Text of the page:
Burke takes his characters from a Nazi prison camp, a mob family, hit men, pillars of the town, and everyman, and endows them with more idiosyncrasies than are found in a tax code. The occupants of Creole Belle are as loathsome as they are interesting and more than they appear. There emerges some good in some of the evildoers and some bad in the good-doers.
Will Patton's narration is as smooth as a mint-julep on a summer evening, and he makes the listener feel like he's sitting cross-legged listening to his grandfather on a columned veranda.
With each of these books, the characters engage you, the prose is beautiful and the stories intriguing. This one doesn't disappoint! I loved it! Clete and Dave are getting older, but they still "rock"! Will Patton is the absolute perfect choice for the narrator. I am not looking forward to the day they "retire". I love this series!
I would listen to anything written by James Lee Burke and Narrated by Will Patton. When you put the two of them together, the result is dynamite!
I think Cleet being sick. I really didn't want anything to happen to him since he is a favored character. I won't say what happened to him so as not to ruin it for anyone else.
Dave Robicheaux is, of course, my favorite! Will Patton has a natural southern accent. Not many narrators can pull that off.
I love this book just as much as I have all the others from James Lee Burke. Did not disappoint!!!
I couldn't wait for the follow-up to The Glass Rainbow to come out in audio and, when it did, I was not disappointed. The story and characters (especially Clete's secretary!), as always, were wonderful and imaginative. And, best of all, Will Patton's narration was spot on! I will definitely listen to this one again. A toast to you, James Lee Burke, for yet another awesome novel!
First let me say that Burke has not lost one iota of his descriptive talents. There are passages in Creole Belle that take my breath away. I had to share them; they were too good to experience alone. But sadly he's run out of plot lines, revealed all his characters' inner demons and angst. It's the same tale Burke has spun over and over, another visit to Dave's oft confessed moral struggles. Once again, we are introduced to unethical, self-important. rich villans held in check only by the maligned ex cops who in the end burn down the house. Earlier novels had a touch of preachiness, but in this one, Burke's anger at big oil is explicit. His rage at the BP oil spill is front and center and very close to the boiling point. I share his rage, but not here, not so explicitly, and not draped over the same plot one more time. I just felt tired before I got to the end. It was better to have Dave and Clete take that ride on the river boat with dignity than to drag them out of the river to plod through one case too many.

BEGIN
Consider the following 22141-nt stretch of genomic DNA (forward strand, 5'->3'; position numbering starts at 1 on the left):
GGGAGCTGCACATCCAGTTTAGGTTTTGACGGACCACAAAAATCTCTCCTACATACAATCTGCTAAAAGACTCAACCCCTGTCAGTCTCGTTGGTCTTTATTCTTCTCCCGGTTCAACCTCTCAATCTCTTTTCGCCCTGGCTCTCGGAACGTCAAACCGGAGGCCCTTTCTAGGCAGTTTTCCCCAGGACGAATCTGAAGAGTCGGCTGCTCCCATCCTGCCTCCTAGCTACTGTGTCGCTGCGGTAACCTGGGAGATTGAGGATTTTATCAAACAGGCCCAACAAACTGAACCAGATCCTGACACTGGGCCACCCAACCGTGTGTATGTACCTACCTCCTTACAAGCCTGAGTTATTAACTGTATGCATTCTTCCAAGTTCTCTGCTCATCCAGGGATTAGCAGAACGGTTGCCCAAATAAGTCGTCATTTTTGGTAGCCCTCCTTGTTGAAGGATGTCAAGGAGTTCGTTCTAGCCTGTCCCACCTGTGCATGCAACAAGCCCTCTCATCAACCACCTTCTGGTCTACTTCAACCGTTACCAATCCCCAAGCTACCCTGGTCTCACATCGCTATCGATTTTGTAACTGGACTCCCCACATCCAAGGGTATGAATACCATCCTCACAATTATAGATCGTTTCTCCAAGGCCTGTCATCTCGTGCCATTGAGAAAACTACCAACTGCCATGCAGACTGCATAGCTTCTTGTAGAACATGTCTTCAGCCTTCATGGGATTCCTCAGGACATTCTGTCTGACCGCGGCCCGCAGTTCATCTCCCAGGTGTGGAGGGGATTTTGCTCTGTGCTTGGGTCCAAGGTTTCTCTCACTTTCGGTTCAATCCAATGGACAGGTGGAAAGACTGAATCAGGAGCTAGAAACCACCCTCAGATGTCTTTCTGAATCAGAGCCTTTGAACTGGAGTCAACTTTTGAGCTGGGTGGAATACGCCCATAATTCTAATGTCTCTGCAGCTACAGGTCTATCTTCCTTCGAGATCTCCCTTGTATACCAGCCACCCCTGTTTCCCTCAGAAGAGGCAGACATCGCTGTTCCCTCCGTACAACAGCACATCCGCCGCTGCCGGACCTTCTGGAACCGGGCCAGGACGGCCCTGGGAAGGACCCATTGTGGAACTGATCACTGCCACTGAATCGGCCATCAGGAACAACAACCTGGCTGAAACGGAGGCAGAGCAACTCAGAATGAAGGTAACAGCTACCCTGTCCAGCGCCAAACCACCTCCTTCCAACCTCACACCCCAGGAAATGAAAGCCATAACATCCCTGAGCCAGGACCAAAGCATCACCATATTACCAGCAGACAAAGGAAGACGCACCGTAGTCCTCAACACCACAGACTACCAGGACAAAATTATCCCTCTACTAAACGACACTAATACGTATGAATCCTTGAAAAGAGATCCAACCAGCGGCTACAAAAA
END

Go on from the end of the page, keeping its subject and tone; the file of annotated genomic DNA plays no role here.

I love James Lee Burke and have never been disappointed. But this one just seemed overwritten. About 50 pages of Dave's politicizing could have been excised and tightened everything up.
Will Patton is one of the best narrators around. His Clete Purcell is absolutely perfect in my estimation.
Vintage JLB, with his violence, his lyrical settins, his magical realism, and what I can't resist: his keening elegy to a Louisiana that is fading, fading, but not quite extinguished.
JLB writes for the English major and warrior spirit in his readers. The reader is alternately word-struck and pumped full of adreneline during the whole-shebang-fourth-of-July-fireworks finale in this book.
Clete Purcell plays a key role in this book, and he's a larger-than-life train wreck, as usual. Some of the reviewers found the book angry, but I don't know how anyone who loves Louisiana and its once-glorious natural treasures can be anything but angry at the systematic catastrophes caused by human activity there. JLB's level of anger seems appropriate to me. Somebody has to speak up for this lost biodiversity and culture that is unique in the world.
Will Patton is spectacular, as always. A perfect match.